Why rural and urban Utahns are divided on how to draw new political boundaries
Utah is in the middle of its once-in-a-decade redistricting process, and rural representation has been a flashpoint in the debate over how the state’s political maps should be drawn.
Right now, all four of Utah’s Congressional districts are made up of a slice of the urban Wasatch Front and rural counties. Two draft maps from the advisory Independent Redistricting Commission include two districts that are almost entirely urban, one of which leans Democratic.
Former Rep. Rob Bishop, R-UT, dramatically and abruptly quit the commission in the middle of a meeting last week because he said those maps didn’t give rural Utah enough of a voice.
“I am frustrated with this process,” he said. “I’m frustrated with what I’ve been hearing, I’m frustrated with where we’re going, because this commission is designed not to work … I respect each of you as an individual, but I'm sorry as a group we suck.”
Those who favor maps with more solidly urban districts argue that it’s hard for representatives to serve two sets of constituents well at the same time.
But experts say Utahns’ opinions on urban and rural representation in Congress have a lot more to do with party than where they live.
On a Friday evening in Salt Lake City, about a dozen people filed into a community center to tell the Independent Redistricting Commission how they’d like to be represented. The commission is advising the Legislature on drawing political maps.
“They really need to design maps that reflect people who are in voting districts who have similar needs,” said Sandy resident Levy Woodruff.
Woodruff said the current Congressional map doesn’t work. Urban areas, like where she lives, worry about things like traffic and air quality.
“I don't necessarily know what the major interests of rural voters would be because I'm not one,” she said. “So if I am choosing their representative for them, I don't know that that serves them very well and vice versa ...”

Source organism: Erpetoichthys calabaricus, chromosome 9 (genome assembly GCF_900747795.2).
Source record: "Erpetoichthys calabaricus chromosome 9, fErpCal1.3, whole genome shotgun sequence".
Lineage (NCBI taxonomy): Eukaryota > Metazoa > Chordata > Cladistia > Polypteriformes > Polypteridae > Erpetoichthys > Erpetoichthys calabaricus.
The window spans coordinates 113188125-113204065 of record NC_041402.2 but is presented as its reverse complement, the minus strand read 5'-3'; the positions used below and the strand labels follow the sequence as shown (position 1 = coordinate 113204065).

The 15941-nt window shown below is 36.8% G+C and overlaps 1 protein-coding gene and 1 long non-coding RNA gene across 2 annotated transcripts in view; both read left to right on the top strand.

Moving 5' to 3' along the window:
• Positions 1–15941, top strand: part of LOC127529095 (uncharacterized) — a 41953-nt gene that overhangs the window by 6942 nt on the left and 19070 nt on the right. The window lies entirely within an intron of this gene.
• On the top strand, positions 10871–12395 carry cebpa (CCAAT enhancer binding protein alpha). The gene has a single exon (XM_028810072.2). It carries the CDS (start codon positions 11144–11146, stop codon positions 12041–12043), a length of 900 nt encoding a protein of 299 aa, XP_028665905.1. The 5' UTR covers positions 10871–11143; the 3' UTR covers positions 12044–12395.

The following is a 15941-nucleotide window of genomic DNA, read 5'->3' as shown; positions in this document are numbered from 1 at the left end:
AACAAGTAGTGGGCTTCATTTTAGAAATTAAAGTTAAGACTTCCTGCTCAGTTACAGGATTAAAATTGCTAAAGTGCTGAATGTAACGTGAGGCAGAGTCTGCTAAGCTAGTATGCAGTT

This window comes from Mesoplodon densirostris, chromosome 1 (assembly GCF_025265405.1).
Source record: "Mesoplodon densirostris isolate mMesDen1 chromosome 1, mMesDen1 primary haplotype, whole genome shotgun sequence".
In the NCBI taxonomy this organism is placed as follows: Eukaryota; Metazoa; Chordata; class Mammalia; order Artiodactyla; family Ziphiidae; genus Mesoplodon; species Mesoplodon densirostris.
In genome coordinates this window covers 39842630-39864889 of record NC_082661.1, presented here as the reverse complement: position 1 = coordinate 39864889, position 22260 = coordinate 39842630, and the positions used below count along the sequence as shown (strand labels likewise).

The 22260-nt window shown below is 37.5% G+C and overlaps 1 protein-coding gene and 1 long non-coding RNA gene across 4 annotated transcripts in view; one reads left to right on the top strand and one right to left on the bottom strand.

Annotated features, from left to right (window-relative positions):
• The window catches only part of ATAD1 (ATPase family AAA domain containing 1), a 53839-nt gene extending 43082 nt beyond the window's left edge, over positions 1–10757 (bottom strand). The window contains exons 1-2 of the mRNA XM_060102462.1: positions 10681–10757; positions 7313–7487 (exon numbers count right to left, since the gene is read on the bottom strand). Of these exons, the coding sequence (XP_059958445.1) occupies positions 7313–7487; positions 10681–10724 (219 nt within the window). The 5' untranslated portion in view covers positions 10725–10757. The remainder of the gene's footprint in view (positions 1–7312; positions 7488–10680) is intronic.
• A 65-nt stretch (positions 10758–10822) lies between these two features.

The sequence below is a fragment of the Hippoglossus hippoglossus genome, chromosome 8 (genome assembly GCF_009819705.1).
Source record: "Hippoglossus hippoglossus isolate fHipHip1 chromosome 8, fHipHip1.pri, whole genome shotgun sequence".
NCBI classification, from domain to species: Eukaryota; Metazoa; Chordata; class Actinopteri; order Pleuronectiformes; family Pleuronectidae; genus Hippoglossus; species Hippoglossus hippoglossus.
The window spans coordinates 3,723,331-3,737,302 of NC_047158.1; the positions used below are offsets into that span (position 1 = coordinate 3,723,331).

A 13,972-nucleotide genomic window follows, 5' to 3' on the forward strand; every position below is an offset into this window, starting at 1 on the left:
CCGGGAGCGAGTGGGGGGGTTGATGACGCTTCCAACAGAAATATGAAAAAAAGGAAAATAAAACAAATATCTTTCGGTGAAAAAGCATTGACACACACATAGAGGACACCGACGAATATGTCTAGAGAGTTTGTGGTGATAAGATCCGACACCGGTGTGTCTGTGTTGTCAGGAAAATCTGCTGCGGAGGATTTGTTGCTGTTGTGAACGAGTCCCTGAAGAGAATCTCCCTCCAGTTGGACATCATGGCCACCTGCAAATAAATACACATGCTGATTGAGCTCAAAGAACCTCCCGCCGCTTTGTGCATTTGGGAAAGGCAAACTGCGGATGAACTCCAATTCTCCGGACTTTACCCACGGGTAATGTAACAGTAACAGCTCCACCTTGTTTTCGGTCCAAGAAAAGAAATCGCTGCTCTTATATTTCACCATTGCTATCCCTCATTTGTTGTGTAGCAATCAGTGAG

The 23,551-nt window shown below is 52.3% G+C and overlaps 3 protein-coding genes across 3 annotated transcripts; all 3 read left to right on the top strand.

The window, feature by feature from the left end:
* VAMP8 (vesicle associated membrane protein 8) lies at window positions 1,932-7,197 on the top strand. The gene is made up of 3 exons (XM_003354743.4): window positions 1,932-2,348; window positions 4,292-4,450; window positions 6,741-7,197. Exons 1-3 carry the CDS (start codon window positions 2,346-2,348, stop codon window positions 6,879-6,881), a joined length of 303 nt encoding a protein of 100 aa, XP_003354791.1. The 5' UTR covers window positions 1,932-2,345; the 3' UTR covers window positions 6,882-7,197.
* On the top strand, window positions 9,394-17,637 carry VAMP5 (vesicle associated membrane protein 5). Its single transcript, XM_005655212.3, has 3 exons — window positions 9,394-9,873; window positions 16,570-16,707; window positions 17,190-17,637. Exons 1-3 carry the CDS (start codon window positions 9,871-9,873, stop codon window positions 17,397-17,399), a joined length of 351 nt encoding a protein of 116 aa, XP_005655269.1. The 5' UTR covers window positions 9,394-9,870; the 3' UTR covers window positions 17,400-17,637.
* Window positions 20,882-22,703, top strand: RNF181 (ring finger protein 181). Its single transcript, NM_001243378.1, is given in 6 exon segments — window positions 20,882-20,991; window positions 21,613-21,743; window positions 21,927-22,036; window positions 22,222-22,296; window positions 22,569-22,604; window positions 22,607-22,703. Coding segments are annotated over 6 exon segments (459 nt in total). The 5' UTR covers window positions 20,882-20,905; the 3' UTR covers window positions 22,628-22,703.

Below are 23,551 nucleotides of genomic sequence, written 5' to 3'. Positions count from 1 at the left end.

But some rural Republicans in the central part of the state say the system is working really well for them. Many live in the 2nd District and are represented by Republican Congressman Chris Stewart. That district runs from Salt Lake City to St. George.
Janet Fountain was at a Legislative Redistricting Committee meeting in the Richfield High School auditorium in October. She’s the mayor of Marysvale, a small town in Piute County.
“Right now I think things are good,” Fountain said. “We do not want to not have Chris Stewart involved with the rural community because he understands us. Mr. Stewart is very active in communicating in rural areas with us and coming to our area.”
Fountain said Stewart pays attention to rural issues like the drought and internet access.
But if the population of Salt Lake City grows so much that District 2 becomes a swing district, those rural Utahns might not be happy with their representative.
“You've heard about how Rep. Stewart has been serving rural Utah well,” Daniel Friend told the Legislative Redistricting Committee when he joined the Richfield meeting via Zoom.
“Everybody I know in Salt Lake City thinks he is serving them extremely poorly. And if Salt Lake City gets big enough that they can put their own rep there instead of Chris Stewart's — rural Utah is going to feel what it's like to be ignored on the Congressional level. It sucks.”